Officer Jessenia Guzman was operating a switchboard in an Upper West Side station on May 14 when she said one sentence to a passing colleague in Spanish. “It was just natural … She walked by. She was going to get coffee. She said something. I responded [in Spanish]. That was it,” she told the New York Daily News. Later that day, she received a memo of reprimand from a superior officer, citing her for being in violation of a rule that requires officers “to communicate department business in the language of English.”
The memo, by Lt. Richard Khalaf, also said that, “This policy is in place to allow proper supervision of personnel.” According to the News, high-ranking officers were told about the policy and instructed to enforce it more at training classes last month. Guzman also noted that the officer she had been speaking with – who was also speaking in Spanish – had not been cited. She has since filed federal equal opportunity complaints against the lieutenant who cited her.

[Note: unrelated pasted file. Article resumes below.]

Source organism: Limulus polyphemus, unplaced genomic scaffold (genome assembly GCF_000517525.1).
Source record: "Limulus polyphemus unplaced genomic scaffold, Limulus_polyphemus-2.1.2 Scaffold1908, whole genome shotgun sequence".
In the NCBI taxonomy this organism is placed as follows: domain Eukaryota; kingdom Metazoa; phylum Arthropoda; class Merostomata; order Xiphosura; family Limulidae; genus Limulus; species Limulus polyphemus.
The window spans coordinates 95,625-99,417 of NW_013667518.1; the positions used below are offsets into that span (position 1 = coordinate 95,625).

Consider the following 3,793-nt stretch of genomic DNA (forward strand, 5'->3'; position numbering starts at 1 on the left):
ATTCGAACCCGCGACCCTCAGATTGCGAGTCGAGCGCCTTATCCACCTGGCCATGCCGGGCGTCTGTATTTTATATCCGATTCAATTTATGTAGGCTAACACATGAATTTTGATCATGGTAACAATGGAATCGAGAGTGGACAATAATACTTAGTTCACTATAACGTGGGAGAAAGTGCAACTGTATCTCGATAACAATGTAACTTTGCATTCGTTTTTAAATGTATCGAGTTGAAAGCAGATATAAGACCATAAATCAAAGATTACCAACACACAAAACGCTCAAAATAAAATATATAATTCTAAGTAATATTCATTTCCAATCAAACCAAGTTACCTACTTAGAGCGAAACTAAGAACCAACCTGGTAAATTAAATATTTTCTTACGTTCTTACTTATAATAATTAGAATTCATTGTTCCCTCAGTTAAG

The policy itself states that officers must, “speak English while they are conducting business for the department unless speaking a foreign language is a necessary component to performing their duties and responsibilities.” NYPD spokeswoman Kim Royster defended the policy, saying, “We’re a 24/7 operation. We should be speaking one voice, which is English.”
The NYPD has been under fire in recent months for failing to serve the needs of low-English proficiency residents. The city government and the force itself have touted their increasing diversity and foreign language outreach programs. According to an NYPD press release, city officers speak 75 different languages.
Guzman is a Bronx native who is a veteran police officer of 13 years. The reprimand will reportedly stay on her record for the rest of her career.
Kumar Ramanathan is an intern at ThinkProgress.